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AAAARGH!! I've had this ongoing (and slightly irritating) issue with Dad, dementia and counting. I know that dementia patients typically have issues with keeping numbers straight, so I'm assuming that this is related.

He has a tendency to "inflate" the number of certain items he has. In this case, it's pants. I bought him 5 pair of the pull on pants with the elastic waist (he struggles with buttons and zippers on the fly) about a year ago, but since moving him to AL, he is CONVINCED that someone is stealing his clothes.

No matter how many times I lay out each pair of pants and try to reassure him that they're all there and that's all that he has ever had, it's like talking to a rock (over and over and over again... we have this conversation at least 4 times a day).

I know that Dad can't help it, but it's driving me bananas. He even threatened another resident yesterday because he was sure that the man had stolen his pants.

Any suggestions on how I can divert Dad's attention on the pants?

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Well you could try telling him the (imaginary) others are in the laundry or you have taken them home to fix the hem or some such but I have a feeling that wouldn't satisfy him for long either. Perhaps a simple "I'm looking after it" and a change of subject as Sunny suggests is the best option.
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This situation sounds very frustrating for everyone.

Pulling out the pants and reassuring your dad that they're all there is the logical thing to do. But your dad isn't capable of logic (which you've discovered). You're trying to solve the problem rationally with someone who isn't rational.

You mentioned diversion in your post. Diverting your dad's attention away from the pants situation isn't helpful? When he brings up the pants have you tried to suggest that the two of you go get a cup of coffee and then look for the pants? Just something that will pull his attention away from the pants. Maybe it's a treat you've brought him (that you hang onto until the inevitable pants discussion comes up) or a newspaper that you can read to him in another part of the facility than his room.

When he brings up the pants divert him and lead him away from his room for an activity or treat. A snack might help or a cup of coffee or tea. Whatever your dad enjoys.

Something else that may work is if you bought a couple of the same kind of pants and stashed them in his dresser drawers so when he's looking for them either you or he can "accidently" come across them and be able to say, "Oh, I've found them! They were in here!"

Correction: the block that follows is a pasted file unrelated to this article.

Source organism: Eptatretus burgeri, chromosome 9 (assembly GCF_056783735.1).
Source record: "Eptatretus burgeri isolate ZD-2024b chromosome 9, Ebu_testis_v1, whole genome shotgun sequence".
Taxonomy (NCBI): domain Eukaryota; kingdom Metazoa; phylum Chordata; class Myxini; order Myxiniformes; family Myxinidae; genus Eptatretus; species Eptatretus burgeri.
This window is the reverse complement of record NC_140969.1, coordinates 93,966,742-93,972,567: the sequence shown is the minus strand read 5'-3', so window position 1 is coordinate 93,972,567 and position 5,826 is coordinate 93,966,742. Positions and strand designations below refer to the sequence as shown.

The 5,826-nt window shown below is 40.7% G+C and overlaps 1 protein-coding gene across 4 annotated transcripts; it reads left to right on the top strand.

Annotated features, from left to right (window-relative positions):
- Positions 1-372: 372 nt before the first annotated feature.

We can't expect our loved ones with dementia to live in our world anymore. We have to go into their world and be with them there. And in your dad's world someone is stealing his trousers. In our world we just count how many pairs of pants we have to make sure they're all there. In your dad's world that's not the solution.

Whatever you end up doing that helps come back and write about it. So many adult children have this problem with their elderly parent.
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Hopefully, he's in a place that deals with dementia patients and they understand his behavior and know how to redirect him and not let it cause any problem. If the person he is accusing also has dementia, he may not understand what your dad is saying. If he does understand, the facility may need to ensure they don't sit near each other in the dining room or room together if they sense a problem.

When my cousin made comments that I knew were not true, I would assure her that it had been resolved. That made her feel better in the moment. Of course, she would forget and I would have to repeat it the next time, but it worked for the present. I would say, that I had made a call and everything had been fixed. Problem solved. She could never recall what was said the day before. She would give stuff away and then forget that she did it. So, that's why things were missing. Now, she has no idea if anything is missing.
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There's not much you can do, Tinyblu. Even if you convince him for a few minutes that they are all there, he'll go back to thinking some are missing. All you can do is what you are doing. Assure him that they are all there each time he says someone is stealing them. I go through this with obsessions my mother has. My brothers or I may convince her that things are okay, but when the brothers are gone, she falls back to the way she was thinking. Injured brains seem to get stuck in a loop that you can't get them out of.
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You medicate him. See the Head Nurse ASAP or else Dad will get kicked out for misbehavior.
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